The problem here is that the constitution would not allow for such a system to work.  You would need to amend or revise the first and fourteenth amendments.  The state cannot limit the freedom of expression amongst citizens and groups of citizens.  Telling Facebook what speech can be allowed and what couldn't be allowed would not hold up in courts.

Moreover, it would create a situation whereby social media platforms could potentially lose any freedom to moderate its content should the politician or appointee responsible for making that decision has a very loose or untroubled view on speech restrictions.  Not hard to imagine, but what if Trump decided that Facebook could no longer ban sexually explicit content?  What if another President blocked any form of moderation towards outright hate towards people of another religion or race?  And how does Facebook or any other social media platform manage these policies if they're constantly in flux.  If the administration changes every four or eight years, how does both Facebook and its users have any consistent understanding of what is allowed and what isn't?  

It's a dangerous game if you're putting all of that power in the hands of one or several elected (or perhaps unelected) officials.  

2 hours ago, Basic_GnR_Fan said:

I would argue that Twitter, or even social media in general, is actually more important than the NYT or publications like that, at this point

I get that, but your claim of dominance isn't without a similar comparison.  Nor is twitter all that big in the social media space.  It has an active user base of around 160 million.  Facebook is in the billions.  

But more to the point, there is nothing stopping Parler or any other conservative minded platform from building their own hosting services.  The Internet is not closed off to anyone who wants to self-host.  It's not a utility like power or water that does not allow for new pipping.  Anyone can connect their computers and host themselves.  As big as AWS is, it's not the internet.  It benefits from an economy of scale, and there's a legitimate discussion to be had over how big AWS should be allowed to be before it prevents new players in the market and denies competition amongst the entire web.  But I don't think we're anywhere close to that point yet.  

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25 minutes ago, downzy said:

The Clinton campaign was aware of the findings in the Steele dossier.  They helped fund it.  It was passed to John McCain, who passed it on to the FBI.  The public didn't know about Trump's Russian connections, but many of the players did.  But they chose not to make it an issue, even in an election that was closer to the 2020 election.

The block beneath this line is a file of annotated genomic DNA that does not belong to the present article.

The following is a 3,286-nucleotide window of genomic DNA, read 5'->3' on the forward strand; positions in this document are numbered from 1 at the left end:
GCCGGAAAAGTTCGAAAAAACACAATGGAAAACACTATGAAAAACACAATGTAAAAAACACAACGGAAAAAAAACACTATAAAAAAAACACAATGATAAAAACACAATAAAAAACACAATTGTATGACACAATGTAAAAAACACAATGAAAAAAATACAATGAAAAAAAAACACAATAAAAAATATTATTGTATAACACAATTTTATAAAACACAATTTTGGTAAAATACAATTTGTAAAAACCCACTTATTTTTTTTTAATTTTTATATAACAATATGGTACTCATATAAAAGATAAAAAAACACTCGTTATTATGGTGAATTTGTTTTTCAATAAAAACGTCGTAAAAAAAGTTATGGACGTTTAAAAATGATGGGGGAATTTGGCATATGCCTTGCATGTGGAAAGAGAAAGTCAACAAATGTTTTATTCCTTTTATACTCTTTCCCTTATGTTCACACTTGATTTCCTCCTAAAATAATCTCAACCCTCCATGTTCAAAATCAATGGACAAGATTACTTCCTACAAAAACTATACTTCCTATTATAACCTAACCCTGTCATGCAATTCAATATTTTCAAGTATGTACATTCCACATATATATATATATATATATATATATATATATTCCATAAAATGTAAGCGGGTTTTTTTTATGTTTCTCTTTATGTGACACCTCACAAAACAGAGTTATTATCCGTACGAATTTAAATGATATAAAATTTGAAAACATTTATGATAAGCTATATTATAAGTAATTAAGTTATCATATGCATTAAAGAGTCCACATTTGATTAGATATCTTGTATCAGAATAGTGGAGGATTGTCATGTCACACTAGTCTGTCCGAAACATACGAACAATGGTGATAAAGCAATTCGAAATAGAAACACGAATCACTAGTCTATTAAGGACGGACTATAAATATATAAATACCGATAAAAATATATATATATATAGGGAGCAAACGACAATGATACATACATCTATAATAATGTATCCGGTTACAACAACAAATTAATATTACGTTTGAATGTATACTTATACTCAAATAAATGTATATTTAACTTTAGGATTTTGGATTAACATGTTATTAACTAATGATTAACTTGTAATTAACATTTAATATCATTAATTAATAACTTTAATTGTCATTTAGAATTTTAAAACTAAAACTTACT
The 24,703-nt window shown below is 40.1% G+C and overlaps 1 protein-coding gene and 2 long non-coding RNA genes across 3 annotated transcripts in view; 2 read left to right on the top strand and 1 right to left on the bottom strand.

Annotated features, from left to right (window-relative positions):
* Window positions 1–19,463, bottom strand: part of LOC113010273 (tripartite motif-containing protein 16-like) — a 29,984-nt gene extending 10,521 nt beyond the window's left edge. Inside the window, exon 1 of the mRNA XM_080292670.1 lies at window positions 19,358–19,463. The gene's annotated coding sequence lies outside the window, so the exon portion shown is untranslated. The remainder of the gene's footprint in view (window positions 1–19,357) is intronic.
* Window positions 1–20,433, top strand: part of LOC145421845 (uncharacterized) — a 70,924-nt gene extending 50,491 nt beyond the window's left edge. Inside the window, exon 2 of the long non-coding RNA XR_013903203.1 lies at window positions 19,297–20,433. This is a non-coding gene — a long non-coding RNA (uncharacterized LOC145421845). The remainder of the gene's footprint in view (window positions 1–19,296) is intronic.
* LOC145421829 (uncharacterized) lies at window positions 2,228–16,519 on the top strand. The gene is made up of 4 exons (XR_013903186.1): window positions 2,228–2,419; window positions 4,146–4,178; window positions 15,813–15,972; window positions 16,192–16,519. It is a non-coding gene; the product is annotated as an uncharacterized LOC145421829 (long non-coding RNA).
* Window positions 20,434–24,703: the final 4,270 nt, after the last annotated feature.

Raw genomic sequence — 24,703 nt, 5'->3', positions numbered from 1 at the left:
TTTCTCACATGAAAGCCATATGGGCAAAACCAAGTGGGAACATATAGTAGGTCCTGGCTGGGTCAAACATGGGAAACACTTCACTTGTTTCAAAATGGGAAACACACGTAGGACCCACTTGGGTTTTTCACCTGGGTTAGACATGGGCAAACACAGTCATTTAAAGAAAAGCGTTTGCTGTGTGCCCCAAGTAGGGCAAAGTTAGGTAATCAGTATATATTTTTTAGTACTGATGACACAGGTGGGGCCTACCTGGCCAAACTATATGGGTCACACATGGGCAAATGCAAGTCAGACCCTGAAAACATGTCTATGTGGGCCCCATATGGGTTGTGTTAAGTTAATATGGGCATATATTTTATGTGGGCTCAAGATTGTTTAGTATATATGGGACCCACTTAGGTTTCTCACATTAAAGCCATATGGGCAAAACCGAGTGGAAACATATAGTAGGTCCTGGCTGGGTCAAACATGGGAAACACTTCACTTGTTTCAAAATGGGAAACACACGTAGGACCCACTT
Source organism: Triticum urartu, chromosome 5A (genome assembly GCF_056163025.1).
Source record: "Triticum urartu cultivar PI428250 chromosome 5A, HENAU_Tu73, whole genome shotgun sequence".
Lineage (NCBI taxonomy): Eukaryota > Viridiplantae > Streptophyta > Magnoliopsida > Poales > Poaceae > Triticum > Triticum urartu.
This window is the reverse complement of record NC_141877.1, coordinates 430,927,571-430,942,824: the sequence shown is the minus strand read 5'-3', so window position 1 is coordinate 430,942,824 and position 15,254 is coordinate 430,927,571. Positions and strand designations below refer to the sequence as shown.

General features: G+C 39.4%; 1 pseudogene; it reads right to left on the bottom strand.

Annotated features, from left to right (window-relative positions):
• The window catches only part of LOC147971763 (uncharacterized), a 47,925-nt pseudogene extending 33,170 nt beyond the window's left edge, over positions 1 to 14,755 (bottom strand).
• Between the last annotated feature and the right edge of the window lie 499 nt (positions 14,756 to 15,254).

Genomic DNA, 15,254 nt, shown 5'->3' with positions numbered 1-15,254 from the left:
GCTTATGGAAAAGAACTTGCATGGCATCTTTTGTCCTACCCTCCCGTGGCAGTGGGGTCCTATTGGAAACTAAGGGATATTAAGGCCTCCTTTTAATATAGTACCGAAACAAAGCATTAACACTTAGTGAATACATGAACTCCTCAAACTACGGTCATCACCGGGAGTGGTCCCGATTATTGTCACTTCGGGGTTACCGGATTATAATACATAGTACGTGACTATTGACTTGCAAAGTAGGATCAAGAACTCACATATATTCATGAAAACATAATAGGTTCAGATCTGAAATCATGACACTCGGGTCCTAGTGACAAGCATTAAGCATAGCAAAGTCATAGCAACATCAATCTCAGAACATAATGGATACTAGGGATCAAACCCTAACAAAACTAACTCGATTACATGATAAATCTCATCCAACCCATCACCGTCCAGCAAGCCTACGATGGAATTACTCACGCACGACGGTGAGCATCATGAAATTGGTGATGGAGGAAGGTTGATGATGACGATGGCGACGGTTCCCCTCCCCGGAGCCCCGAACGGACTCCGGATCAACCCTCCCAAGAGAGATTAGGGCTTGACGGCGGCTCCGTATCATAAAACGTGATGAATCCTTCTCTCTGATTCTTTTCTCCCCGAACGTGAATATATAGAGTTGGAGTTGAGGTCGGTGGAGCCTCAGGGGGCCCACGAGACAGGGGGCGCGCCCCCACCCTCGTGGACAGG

July 2016 they started Crossfire Hurricane. 

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15 hours ago, downzy said:

So they take zero responsibility? 

That's my issue with your take.  Trump certainly owns a lot of this, but let's not let the flock off the hook so easily.  Republicans had long been considered the "party of responsibility."  Shouldn't those who are unable or unwilling to read anything other than Trump's twitter feed or a Qanon website be also held to account for the rot that they have revelled in?  

That is true.  But the bullshit that was digested is so far off from reality that it's hard to say that there was  no stink on that cheese.  Democrats certainly got over their skis a bit on the Russian investigation.  But it's not as though it wasn't based on a complete fantasy.  There were improper and questionable connections between the Trump campaign and Russian assets and individuals that created the appearance of culpability, if not outright criminality. 

Believing both Democrats and Republicans were in on the take to cheat Trump out of re-election is so far detached from anything that looks like reality it is difficult to not assign some of the blame and responsibility towards those drinking the kool-aid.  It was always such a preposterous position and yet so many still choose to believe in the fantasy.  I think assigning all blame to Trump misses the bigger issue with the people who would continue to support such nonsense.

Yeah, something tells me you're going to be waiting a good long while before that ever happens.  Over a hundred Republican House members and six Republican Senators still chose to vote to invalidate the election after the attack on the Capitol.  If you're expecting the adults to show up anytime soon, I'm not sure what to tell you.  Ben Sasse can write all of the op-ed pieces in the Atlantic he wants.  Where was he for the last four years?   

 

Only a very small % of Trump supporters were in the riot.  Obviously they will be held accountable for what they did.  

Are you saying you want all Trump supporters held accountable for what less than 0.001% of his supporters were involved in?

 

 

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3 hours ago, Ace Nova said: